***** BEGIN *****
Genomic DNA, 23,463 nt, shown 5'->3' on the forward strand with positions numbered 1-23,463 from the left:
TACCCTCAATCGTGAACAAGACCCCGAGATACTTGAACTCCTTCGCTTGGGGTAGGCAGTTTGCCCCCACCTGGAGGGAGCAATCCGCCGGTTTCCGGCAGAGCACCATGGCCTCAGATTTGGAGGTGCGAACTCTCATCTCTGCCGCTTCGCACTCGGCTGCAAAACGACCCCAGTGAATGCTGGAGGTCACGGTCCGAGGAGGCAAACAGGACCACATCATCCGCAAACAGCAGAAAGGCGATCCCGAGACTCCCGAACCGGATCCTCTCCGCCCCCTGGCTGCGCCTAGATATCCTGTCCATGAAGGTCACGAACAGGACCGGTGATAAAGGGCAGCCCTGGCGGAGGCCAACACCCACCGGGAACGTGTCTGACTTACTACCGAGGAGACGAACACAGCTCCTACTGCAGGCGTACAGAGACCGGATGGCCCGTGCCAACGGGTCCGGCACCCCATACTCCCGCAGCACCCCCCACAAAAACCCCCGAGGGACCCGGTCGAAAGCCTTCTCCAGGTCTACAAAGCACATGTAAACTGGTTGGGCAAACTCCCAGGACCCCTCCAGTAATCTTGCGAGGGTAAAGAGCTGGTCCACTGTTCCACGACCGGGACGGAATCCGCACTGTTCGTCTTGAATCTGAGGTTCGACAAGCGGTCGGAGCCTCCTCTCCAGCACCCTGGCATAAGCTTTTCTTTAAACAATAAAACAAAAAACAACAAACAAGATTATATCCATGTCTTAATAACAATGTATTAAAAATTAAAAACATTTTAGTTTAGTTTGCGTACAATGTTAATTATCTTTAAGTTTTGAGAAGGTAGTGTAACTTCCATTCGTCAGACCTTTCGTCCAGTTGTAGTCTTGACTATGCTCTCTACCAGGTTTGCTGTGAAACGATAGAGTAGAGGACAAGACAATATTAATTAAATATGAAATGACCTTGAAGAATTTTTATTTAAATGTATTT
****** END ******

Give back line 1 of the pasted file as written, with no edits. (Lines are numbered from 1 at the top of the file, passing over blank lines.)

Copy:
Genomic DNA, 23,463 nt, shown 5'->3' on the forward strand with positions numbered 1-23,463 from the left: